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18 April 2016

Opinion: GOP Delegate Selection Rules May Be Legal, But They Fail Basic Standards of Ethics

Let's be clear.

There is a vast difference between legal and ethical.

The Republican Party is a private organization. As a private organization, it is absolutely legal for the Republican Party to choose their presidential nominee as they see fit.

But is it ethical? Is it ethical for Republicans to invite the American people to participate in a delegate selection process that, eve the most ardent Republicans admit, is a 50-state charade designed to trick the average American into believing their votes actually count?

The average American voter was raised on the basic concept that whomever has the most votes is the winner. This is how their high school class elections were conducted. This is how their homeowners' association elections are conducted. And, according to the Washington Post, most states choose their governors and Members of Congress by plurality; which is just a fancy way of saying whomever has the most votes wins. These are the basic ethics of the average America voter. This is what they were taught from the first day they entered a classroom.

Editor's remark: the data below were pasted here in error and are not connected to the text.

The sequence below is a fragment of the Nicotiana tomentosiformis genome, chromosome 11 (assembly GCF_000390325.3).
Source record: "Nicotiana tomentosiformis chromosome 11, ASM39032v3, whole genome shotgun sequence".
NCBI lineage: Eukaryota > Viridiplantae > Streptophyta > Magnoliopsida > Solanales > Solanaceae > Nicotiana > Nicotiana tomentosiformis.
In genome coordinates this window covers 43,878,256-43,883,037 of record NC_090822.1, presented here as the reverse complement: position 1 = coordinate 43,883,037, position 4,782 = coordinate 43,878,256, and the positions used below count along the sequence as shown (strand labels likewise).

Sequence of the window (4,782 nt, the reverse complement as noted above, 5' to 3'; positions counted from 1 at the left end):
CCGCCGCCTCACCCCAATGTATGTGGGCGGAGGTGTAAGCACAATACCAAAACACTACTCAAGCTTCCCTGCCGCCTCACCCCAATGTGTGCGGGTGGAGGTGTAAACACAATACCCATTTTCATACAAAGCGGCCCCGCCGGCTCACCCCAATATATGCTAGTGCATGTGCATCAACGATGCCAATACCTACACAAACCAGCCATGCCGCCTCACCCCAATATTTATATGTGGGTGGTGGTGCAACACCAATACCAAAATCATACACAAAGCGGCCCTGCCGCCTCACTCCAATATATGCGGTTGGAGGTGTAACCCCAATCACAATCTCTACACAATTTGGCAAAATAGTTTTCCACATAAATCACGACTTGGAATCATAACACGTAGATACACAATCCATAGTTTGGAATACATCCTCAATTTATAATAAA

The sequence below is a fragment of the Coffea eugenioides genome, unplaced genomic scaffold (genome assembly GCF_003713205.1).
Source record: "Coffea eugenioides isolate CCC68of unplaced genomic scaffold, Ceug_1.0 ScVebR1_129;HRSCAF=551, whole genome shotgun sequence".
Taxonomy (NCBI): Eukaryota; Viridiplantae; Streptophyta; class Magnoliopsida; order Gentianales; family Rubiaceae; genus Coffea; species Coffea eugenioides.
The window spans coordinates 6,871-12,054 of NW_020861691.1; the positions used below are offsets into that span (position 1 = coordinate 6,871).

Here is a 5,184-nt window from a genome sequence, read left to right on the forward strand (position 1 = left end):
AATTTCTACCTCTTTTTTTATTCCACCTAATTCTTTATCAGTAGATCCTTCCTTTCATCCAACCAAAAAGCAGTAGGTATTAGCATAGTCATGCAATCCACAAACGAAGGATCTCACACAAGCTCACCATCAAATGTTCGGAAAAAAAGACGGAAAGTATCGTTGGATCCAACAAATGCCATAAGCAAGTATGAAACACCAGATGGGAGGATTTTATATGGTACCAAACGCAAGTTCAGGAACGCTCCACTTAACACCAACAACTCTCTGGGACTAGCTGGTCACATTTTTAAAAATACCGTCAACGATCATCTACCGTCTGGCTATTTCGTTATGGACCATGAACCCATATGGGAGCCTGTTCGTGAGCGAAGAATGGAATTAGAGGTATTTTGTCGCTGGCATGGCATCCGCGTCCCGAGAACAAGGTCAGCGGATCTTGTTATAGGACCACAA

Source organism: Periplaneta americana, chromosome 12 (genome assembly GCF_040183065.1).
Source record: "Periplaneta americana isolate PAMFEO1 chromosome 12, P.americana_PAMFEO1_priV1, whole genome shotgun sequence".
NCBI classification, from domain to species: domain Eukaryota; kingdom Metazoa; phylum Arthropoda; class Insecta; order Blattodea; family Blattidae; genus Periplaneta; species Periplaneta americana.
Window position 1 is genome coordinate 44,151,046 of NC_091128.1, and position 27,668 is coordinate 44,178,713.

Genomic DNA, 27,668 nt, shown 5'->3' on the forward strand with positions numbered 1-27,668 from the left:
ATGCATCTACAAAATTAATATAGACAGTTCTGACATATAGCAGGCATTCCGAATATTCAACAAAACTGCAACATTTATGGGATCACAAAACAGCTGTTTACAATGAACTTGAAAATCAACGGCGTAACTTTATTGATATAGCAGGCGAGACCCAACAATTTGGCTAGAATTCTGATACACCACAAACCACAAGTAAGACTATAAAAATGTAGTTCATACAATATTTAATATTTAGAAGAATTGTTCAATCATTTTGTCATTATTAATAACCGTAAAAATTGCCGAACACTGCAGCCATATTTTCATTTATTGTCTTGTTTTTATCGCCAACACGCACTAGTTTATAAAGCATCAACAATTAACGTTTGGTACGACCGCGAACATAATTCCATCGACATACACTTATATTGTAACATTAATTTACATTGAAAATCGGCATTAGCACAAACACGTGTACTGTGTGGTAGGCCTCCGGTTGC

Imagine how the average American voter must feel to learn that their basic electoral ethics doesn't mean diddly to those in charge.

Republican National Committee (RNC) chairman Reince Preibus and RNC member Curly Haugland have both said Republican National Convention delegates pick the nominee, not the voters.

Try explaining to the average U.S. citizen that rule 6, section 12, subsection c says the popular vote doesn't count, just the votes of the delegates, and you'll get a confused look, followed by a few choice words that begin with "you're full of" and ends with an expletive that rhymes with "it."

The chasm between Republican Party loyalists and the average American voter is on full display right now. And we should tell the truth about it all.

Republican Party activists are a weird bunch of people. They are oddballs. They're the ones who, instead of going fishing or sleeping in on Saturday, attended political party meetings; learning Robert's Rules of Order and the Rules of the Republican Party.

That's not normal, and it breeds distrust.

Lecturing the average American voter about the various rules of the Republican Party, when the average voter was taught something totally different helps foster the feeling that the system is set against them. It contributes heavily to the notion that there are two sets of rules -- one for the average American and another for the privileged few.

The Republican Party's delegate selection process may be legal. But to the average American, it no longer feels right. It no longer feels ethical. And it helps explain why confidence in traditional institutions are at all-time lows.